# Talk:Derivation (differential algebra)

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I'm not sure, but shouldn't this article be merged into Derivative? Jon Harald Søby \ no na 07:05, 4 November 2005 (UTC)

No - it is too abstract and the concept is important enough in its own right. Charles Matthews 09:58, 4 November 2005 (UTC)

A graded (anti-)derivation is a sum of of homogenous derivations, cf. for example, Bourbaki, Algebra, Book 3, or J. Braconnier, Eléments d'algèbre différentielle graduée, Dept. Math., Univ. Lyon 1, 1982, ISBN 0076-1656. AlainD 11:18, 25 January 2007 (UTC)

Jessica writes On the other hand, I think derivation should be concatenated with differential algebra. I'm going to make the change, although I am open to discussion with anyone who wants to change it back. Shellgirl 15:19, 5 April 2007 (UTC)

If you use epsilon = +1, you kill the grading. You can do that, and that is the usual notion of derivation of a non-graded space. But for a graded space, I think epsilon should always be -1, and then there are still two notions defined as follows: graded derivation has exponent |a||D|, graded antiderivation has exponent |a||D| + 1. —Preceding unsigned comment added by 137.146.194.173 (talk) 13:57, 15 June 2009 (UTC)

## Fox derivative

Should fox derivative be linked?198.189.194.129 (talk) 19:09, 10 April 2012 (UTC)

## Derivations at a point

In many differential geometry texts -- such as Sharpe's Differential Geometry, Gallot's Riemannian Geometry, as well as in "Natural Operations in Differential Geometry", which is referenced in this article, and in the article "Tangent Space", under "See also" -- derivations on the Algebra C_p^∞(M) of smooth germs at p are defined not as a an endomorphism, but as a function onto the underlying field, D:C_p^∞(M) -> R, satisfying the slightly modified Leibniz Rule

D(fg) = D(f)g(p) + f(p)D(g)

Admittedly, in the last text cited above, "Natural Operations in Differential Geometry", "Derivation of an algebra" is later defined as in this article. Nonetheless, I find that the concept of "derivation at a point" is widespread enough for its complete omission in this article to be quite confusing (it certainly confused me). — Preceding unsigned comment added by Jslam (talkcontribs) 15:55, 16 April 2013 (UTC)

## Scope and move

The change to the introduction ("Abstract algebra" is too narrow to classify this topic) followed by the move from Derivation (abstract algebra) to Derivation (differential algebra) (in passing what does "clarifying the disambiguation qualificative" mean?) seem to me to unduly limit the scope of the subject. Derivations occur in areas which have nothing to do with differential equations, such as the formal treatment of differentials on algebraic varieties. I suggest reverting both changes. Deltahedron (talk) 20:03, 15 February 2014 (UTC)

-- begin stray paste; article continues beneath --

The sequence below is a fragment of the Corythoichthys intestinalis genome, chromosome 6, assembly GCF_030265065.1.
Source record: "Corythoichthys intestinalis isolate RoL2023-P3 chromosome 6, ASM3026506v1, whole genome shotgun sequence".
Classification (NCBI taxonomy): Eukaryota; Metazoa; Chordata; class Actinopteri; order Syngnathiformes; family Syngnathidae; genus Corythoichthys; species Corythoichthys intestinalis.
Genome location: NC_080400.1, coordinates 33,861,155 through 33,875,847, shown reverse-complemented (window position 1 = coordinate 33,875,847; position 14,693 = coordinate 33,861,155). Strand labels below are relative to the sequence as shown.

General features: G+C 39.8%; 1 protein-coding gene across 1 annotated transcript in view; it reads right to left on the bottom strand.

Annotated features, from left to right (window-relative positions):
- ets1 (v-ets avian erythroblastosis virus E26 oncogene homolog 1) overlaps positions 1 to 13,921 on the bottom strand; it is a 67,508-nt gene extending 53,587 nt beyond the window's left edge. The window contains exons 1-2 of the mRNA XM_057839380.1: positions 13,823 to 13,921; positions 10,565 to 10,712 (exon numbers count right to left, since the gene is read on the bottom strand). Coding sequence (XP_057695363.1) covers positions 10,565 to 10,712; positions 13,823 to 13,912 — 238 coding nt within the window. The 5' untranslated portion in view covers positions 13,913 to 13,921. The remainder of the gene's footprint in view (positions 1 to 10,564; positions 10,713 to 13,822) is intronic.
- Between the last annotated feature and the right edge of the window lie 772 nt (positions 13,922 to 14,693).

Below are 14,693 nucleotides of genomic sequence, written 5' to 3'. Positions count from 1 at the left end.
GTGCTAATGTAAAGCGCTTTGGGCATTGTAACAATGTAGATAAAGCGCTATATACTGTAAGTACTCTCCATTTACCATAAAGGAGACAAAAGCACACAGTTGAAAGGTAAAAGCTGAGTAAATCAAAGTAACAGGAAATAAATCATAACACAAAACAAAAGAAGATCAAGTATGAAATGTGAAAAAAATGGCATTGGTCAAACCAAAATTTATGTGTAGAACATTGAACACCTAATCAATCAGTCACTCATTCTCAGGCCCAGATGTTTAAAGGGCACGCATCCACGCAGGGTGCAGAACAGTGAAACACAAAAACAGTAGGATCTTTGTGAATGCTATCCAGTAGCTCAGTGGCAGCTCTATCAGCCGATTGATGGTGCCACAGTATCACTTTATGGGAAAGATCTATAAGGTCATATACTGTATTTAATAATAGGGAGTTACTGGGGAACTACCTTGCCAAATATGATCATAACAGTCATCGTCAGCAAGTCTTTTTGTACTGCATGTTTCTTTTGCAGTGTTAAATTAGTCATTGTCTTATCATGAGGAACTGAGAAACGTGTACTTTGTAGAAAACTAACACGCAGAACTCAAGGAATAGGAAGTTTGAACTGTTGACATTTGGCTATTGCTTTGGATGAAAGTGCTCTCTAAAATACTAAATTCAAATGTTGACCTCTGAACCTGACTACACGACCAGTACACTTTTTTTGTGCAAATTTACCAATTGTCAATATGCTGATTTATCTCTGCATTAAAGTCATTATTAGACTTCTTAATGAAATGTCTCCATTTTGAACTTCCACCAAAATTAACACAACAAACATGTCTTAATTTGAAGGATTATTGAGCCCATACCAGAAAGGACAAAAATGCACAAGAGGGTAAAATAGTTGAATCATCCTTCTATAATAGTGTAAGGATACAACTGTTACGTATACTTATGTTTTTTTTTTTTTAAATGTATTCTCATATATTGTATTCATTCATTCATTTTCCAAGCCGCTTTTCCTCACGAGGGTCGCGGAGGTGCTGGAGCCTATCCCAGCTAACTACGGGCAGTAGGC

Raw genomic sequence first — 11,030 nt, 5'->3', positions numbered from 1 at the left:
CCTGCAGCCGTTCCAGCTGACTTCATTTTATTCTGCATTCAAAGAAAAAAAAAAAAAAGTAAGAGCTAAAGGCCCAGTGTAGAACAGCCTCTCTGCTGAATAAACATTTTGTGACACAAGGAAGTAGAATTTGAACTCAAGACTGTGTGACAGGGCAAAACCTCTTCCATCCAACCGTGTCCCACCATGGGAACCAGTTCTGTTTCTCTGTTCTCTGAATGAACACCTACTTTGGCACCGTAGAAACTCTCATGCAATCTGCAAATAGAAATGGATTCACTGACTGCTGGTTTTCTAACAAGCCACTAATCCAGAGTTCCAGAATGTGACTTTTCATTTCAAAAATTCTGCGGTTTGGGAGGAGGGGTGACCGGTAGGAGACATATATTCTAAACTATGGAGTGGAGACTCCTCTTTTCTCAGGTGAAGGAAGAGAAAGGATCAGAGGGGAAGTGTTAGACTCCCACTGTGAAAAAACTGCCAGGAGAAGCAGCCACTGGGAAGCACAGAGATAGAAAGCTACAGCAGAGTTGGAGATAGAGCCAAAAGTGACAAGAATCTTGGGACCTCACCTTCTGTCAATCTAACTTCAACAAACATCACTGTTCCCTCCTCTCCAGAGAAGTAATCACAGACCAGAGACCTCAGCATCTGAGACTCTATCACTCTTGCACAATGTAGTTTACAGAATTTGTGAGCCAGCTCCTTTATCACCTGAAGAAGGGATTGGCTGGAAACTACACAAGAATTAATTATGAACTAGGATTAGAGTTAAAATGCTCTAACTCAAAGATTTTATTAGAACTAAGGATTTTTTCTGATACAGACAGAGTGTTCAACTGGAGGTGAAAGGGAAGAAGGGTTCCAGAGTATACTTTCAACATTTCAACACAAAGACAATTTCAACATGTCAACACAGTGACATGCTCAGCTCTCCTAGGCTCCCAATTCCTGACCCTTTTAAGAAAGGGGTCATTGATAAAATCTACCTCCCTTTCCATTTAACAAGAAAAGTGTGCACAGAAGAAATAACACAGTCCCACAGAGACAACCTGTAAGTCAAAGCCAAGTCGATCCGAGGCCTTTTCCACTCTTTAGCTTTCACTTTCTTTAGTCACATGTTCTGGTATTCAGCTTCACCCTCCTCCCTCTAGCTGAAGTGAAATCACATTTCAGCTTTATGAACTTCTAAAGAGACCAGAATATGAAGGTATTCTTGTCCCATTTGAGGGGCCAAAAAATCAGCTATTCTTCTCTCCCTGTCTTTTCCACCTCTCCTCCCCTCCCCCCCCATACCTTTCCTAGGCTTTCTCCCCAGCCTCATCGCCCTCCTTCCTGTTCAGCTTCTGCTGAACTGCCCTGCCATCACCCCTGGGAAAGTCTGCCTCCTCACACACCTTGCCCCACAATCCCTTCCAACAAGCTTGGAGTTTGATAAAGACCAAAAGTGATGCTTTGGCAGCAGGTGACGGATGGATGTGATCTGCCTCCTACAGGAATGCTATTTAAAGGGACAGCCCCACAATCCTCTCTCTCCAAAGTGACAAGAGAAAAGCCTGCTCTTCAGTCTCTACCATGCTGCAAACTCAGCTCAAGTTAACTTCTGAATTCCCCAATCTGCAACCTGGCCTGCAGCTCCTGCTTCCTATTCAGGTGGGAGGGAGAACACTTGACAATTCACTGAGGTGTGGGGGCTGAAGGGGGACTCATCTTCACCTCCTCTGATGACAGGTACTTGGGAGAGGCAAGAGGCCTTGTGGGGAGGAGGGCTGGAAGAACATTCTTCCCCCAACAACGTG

About the move: Normally, the part between parentheses of an article title is intended to disambiguate a title a title which otherwise would be ambiguous. The previous title Derivation (abstract algebra) was misleading and ambiguous because, as you pointed out, derivations are used in many mathematics areas that have nothing to do with abstract algebra. For example, most people interested in differential equations, formal integration or differential fields are not supposed to know that the definition there are looking for belongs to abstract algebra. Myself, when looking at this title, before reading the article, I was thinking that it was about the computation of the derived series. As a differential algebra is simply an algebra equipped with a derivation and derivations are always defined on algebras, Derivation (differential algebra) is certainly the clearest and less ambiguous title. As the other mathematical article about derivations is Derivation (calculus) (redirect to Derivative), when typing "derivation" in the search window, the reader immediately see both articles titles and the new title makes the choice evident.
About the first sentence, I agree that 1/ this is not the place to define "Differential algebra" as an area of mathematics 2/ the given definition is too narrow and may be controversial. Therefore, I'll simply begin the article with "In mathematics". IMO, the definition of the mathematics area called "differential algebra" should added to the article Differential algebra, which, presently, is devoted only to the structure. D.Lazard (talk) 22:43, 15 February 2014 (UTC)

## seemingly stupid question

I'm familiar with the concept, though not, it appears, enough with the English language. In other people, this may be vice versa. => It would be helpful information if the article said whether the verb for the thing, as in "derivXXX x^3 and you get 3x^2", is derive or derivate.--2001:A61:260D:6E01:412F:2D0F:6B21:83F7 (talk) 00:54, 31 January 2018 (UTC)